At What Price Fame? Seeing Both Sides of A Sticky PR Challenge
Borrowing from the late, great sport columnists Red Smith and Dick Young, I begin this month’s posting with four related “news items”:
- NFL Partners with GE for $50 million concussion research initiative
- New Sports and Leisure Research Group study shows 40% of male NFL fans and more than
half of those age 35 and under would accept an “offer” of a lucrative, All Pro NFL career in return for the onset of dementia at age 65
- In the same
SLRG study, 83% of the same audience agrees with the statement, “The issue of concussions in football is among the most serious problems that must be dealt with.”
- President Obama questions whether he’d allow his “son” to play football
For those of us involved in marketing football, the growing focus on player safety and the impact of concussions is ubiquitous. The NFL should be applauded for not hiding from the issue and putting its money behind the GE initiative. But as “news items” two and three above, suggest, research that my firm just recently conducted with over 1,400 football fans raises an interesting hypocrisy. Yes, we understand the dangers present in competing in sports at its highest levels. But, simultaneously, a sizable number of us would be willing to pay a significant price for a significant return.
To proactively address those methodologically skeptical, let me quote the actual survey question from our study, referenced in item #2:
Assume for a moment, that a genie offers you the following proposition:
You will be given the opportunity to live or re-live your life with the ability to become an
All-Pro NFL player, recognized as one of the best at your position in the league and compensated accordingly. You will enjoy a lucrative 10-year career in the league that enables you to retire from the game with both celebrity and lifetime financial security. However, at age 65, you will begin to show the onset of dementia.
Do you accept the genie's offer?
In pre-testing the question, a number of friends and colleagues from outside of the sports world were appalled by the notion and vehemently rejected the genie’s offer. However, the fact that 40% of those surveyed were willing to take the offer (55% of those under age 35) isn’t necessarily surprising to me or several sports industry colleagues that we also pre-tested the question with. And the finding isn’t necessarily inconsistent with the third and fourth “news items” where an overwhelming majority of those surveyed, and the leader of the free world, recognized the seriousness of the concussion issue.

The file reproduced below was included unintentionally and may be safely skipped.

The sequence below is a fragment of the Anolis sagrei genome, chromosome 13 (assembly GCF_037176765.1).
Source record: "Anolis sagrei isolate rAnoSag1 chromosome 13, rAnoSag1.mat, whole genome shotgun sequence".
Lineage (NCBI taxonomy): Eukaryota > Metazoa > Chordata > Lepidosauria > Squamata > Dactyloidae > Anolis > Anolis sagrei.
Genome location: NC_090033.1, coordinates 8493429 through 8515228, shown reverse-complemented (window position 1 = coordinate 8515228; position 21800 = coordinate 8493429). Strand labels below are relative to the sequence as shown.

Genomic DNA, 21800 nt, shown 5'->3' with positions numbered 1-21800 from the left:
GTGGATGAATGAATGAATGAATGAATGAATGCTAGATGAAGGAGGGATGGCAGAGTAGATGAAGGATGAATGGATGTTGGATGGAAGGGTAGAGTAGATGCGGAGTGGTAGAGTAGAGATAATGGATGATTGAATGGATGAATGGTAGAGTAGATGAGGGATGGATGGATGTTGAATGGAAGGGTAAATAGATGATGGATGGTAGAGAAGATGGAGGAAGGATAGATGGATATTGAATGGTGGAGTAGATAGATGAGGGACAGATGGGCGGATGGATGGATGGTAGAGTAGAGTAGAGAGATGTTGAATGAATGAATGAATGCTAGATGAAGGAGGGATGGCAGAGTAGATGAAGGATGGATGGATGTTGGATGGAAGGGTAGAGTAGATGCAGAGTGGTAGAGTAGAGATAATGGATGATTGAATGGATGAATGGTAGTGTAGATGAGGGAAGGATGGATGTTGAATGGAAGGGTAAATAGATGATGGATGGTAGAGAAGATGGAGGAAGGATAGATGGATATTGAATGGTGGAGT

These findings amplify the reality that we have built an industry where conflicting values can co-exist and must be navigated by sports marketers. That is an incredibly sensitive and powerful responsibility for all of us in the business.
I think back to the riveting 1994 documentary “Hoop Dreams” or an incredibly candid 2011 quote from former Pittsburgh Steeler Hines Ward, where the All-Pro receiver stated, “If a guy’s contract is coming up and he gets his bell rung — and if he has a concussion, he’ll have to leave the game and maybe miss another one — trust me, he ain’t tellin’ nobody.”
Many ripped Ward for his comment, but I applaud his honesty. Ward wasn’t trying to belittle the seriousness of concussions just as the protagonists in “Hoop Dreams” weren’t blind to how the odds were stacked against their pursuit of NBA glory. Rather, both the comment and film were pragmatic looks at where we are. Sports is big business, and for those lucky enough and skillful enough to compete at the highest level, it is probably both financially and psychically more rewarding than any other potential endeavor.
As sports marketers, we begin with those realities and then craft them into sellable dreams around the aspirational allure of athletes competing at elite levels to represent our cities, our schools and our own American fixation with celebrating “winners” and taking down the “losers.”
Those of us challenged with sorting through the surface-level hypocrisy must decide whether we play only to the core audience that is willing to roll the dice, or be more mindful of a potentially broader audience that rejects or seeks to alter the current product (Though, if you believe the Nielsen numbers, there aren’t many mass audiences larger than the 108+ million who watched the Super Bowl).
Realistically, we probably wind up somewhere in between those two extremes. But is that any different than the compromise that inevitably drives our political landscape? Or to bring it back to a marketing parlance, is it any different than audience segmentation or trends towards multi-tiered SKUs and product customization in more traditional consumer goods? Our responsibility as marketers is to first understand and recognize the contradictions. Our job is then to craft appropriate, audience-specific strategies, to navigate them.